We have consistently advocated that some issues, particularly education, health, and crime, be tackled without the tinge of partisan politics on the basis that the country would be better able to manage problems in these areas if there is consensus on a broad scale, even as we encourage critical review and amendments to improve service to our citizens.
While we hold firm to that position, we must admit that our suspicion is aroused whenever we see legislators on both sides of the Parliament agreeing on proposed amendments to the Integrity Commission Act.
Such was the case last week at the sitting of the joint select committee reviewing the Act.
Those proposals were made by Mr Everald Warmington, the Member of Parliament for St Catherine South Western, who is suggesting a removal of the Integrity Commission's prosecutorial powers and reposing those in the Office of the Director of Public Prosecutions.
He also proposed removing the commission's jurisdiction to carry out any proceedings under the Integrity Commission Act before it was passed in 2017.
Opposition Senator Mr Peter Bunting agreed with some of the recommendations, arguing that, while he doesn't necessarily agree with everything, he shares Mr Warmington's concern about the quality of the reports and the tendency to sensationalise some of the findings.
Mr Bunting pointed to a report issued last year by the commission regarding firearm licences issued in 2012, during his tenure as minister of national security.
He complained that the commission had criticised him about two appeals he had reviewed and granted the licences but deliberately omitted from its report the fact that he was acting in accordance with the recommendations of the review board, set up in the law to advise the minister.
"All of that was omitted from their report to this Parliament, even though I had set it out in writing in response to their questions. That is either just unprofessional, dishonest, or writing your report in a way to sensationalise it," Mr Bunting argued.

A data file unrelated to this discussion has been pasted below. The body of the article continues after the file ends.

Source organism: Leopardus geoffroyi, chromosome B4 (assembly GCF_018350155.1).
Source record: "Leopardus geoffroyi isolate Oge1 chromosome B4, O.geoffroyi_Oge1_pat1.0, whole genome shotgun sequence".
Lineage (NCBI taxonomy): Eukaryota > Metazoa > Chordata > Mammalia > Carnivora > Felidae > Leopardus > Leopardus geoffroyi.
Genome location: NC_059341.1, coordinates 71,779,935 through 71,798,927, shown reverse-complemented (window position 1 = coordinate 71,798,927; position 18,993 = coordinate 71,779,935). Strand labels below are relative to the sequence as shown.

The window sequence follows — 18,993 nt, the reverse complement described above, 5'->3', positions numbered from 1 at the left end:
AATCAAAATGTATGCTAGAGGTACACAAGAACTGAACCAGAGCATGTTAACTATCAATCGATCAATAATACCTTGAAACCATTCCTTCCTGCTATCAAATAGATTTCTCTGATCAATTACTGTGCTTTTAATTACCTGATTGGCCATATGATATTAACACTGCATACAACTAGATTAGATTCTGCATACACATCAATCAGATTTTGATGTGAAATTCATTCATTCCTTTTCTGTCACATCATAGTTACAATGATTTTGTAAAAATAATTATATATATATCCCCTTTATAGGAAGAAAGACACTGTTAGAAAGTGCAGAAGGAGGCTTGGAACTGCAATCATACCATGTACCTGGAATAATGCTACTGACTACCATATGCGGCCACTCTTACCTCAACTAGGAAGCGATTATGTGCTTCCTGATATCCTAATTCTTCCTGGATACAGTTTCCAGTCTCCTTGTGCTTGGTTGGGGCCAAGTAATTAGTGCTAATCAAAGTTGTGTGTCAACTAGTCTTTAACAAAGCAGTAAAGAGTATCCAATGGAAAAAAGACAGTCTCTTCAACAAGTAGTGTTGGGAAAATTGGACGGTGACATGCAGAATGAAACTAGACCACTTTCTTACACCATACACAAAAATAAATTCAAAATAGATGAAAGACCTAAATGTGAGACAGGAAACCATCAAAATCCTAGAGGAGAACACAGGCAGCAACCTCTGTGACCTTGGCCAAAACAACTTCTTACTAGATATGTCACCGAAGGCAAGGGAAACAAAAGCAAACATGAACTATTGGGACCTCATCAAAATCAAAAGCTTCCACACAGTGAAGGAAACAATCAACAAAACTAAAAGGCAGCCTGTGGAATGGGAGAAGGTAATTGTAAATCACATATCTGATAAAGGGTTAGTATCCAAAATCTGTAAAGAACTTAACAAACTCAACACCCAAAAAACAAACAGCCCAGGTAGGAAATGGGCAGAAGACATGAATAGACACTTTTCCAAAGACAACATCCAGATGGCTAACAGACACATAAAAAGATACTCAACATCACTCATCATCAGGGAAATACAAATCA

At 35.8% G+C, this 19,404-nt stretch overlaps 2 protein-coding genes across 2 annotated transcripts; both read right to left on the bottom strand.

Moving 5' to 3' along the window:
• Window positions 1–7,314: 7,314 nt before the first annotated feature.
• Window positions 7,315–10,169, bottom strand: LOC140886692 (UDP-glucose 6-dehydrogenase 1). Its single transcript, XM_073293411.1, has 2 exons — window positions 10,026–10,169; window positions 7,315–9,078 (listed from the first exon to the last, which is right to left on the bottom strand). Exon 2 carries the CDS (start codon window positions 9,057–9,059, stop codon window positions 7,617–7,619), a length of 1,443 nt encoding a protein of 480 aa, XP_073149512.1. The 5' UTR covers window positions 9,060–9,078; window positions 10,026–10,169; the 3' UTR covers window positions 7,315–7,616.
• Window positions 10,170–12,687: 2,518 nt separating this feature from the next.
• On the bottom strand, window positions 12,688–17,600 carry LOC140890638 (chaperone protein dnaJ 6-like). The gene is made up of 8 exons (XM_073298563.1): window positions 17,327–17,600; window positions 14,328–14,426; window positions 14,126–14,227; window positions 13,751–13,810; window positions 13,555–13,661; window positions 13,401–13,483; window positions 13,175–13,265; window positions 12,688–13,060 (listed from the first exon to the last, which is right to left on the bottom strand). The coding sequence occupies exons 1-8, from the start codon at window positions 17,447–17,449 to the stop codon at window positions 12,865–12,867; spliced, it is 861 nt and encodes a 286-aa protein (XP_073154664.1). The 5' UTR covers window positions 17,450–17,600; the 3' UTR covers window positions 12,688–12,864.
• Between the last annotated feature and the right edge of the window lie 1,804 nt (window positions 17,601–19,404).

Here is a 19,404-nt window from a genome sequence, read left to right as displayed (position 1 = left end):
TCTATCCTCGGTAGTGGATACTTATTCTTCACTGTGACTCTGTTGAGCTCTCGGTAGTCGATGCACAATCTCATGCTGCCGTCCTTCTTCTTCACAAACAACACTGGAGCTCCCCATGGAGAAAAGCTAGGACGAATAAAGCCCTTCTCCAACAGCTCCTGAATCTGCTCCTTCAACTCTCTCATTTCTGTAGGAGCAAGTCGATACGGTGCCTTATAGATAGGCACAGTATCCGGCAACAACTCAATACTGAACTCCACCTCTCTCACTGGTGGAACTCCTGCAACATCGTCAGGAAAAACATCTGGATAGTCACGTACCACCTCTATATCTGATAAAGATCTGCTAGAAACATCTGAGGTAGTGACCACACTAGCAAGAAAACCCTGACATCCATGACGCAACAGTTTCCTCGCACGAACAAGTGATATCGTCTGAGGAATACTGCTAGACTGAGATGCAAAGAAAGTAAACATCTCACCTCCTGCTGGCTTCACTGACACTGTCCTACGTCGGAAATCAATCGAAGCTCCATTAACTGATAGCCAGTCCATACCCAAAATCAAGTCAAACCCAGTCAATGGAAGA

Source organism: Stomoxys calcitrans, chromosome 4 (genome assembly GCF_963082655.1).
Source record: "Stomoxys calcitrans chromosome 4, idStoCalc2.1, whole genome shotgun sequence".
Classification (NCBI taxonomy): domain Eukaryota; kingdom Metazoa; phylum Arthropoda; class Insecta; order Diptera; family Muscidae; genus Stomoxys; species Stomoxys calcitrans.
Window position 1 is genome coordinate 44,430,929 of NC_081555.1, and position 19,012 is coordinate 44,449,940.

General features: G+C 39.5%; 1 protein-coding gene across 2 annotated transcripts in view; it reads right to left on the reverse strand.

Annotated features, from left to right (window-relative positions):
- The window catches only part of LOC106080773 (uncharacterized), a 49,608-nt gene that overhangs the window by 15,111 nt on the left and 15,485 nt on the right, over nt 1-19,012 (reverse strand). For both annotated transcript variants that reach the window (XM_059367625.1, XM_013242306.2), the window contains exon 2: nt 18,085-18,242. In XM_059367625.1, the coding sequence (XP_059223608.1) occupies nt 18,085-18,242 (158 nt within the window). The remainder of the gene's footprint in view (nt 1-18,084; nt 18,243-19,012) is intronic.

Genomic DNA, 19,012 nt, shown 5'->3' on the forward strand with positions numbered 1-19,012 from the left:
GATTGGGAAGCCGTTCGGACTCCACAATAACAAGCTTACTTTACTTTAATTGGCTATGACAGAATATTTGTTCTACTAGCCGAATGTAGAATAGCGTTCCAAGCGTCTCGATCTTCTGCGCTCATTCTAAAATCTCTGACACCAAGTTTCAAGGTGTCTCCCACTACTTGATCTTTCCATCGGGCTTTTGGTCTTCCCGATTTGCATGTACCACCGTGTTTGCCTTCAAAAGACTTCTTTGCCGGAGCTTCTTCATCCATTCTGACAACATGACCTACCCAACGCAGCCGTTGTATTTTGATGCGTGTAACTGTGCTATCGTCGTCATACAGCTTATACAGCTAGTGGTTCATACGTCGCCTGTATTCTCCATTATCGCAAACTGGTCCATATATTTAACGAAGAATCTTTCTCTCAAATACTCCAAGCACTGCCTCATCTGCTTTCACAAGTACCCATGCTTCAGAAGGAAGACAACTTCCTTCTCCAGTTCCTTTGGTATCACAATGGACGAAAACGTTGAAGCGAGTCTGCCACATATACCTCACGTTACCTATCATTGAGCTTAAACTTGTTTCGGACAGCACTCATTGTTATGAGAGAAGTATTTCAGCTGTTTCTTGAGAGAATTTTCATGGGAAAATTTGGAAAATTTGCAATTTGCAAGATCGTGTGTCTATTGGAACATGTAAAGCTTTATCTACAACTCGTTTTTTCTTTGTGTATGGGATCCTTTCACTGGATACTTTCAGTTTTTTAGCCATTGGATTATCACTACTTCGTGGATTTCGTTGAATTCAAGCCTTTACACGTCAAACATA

Based on that revelation, Mr Bunting has good reason to feel wronged, and that, we suspect, would have given him reason to find favour with Mr Warmington's proposal to reinsert Section 20 of the Contractor General Act to allow people against whom there have been adverse findings the opportunity to respond and have the responses included in reports to Parliament.
That is not an unreasonable proposal, especially given the outright mess the commission made of how it handled its investigation report on a conflict of interest issue involving Prime Minister Andrew Holness last month.
As we stated at the time, tabling the report in Parliament without the subsequent ruling by the director of corruption prosecution that "no criminal charges can be laid" against Mr Holness gave the impression that the commission had an ulterior motive.
While we don't hold that view, there is no doubt that the fiasco has shaken public confidence in the commission. Of course, the commission must deal with the issue of its executive director, Mr Greg Christie, taking it upon himself to retweet a media report on the investigation without reference to the ruling, thus further eroding public confidence in the commission.
But even if the commission, hopefully, takes corrective action in that regard, we cannot sanction what is obviously an attempt by some legislators to weaken the commission. That would be tantamount to allowing the corrupt free reign.
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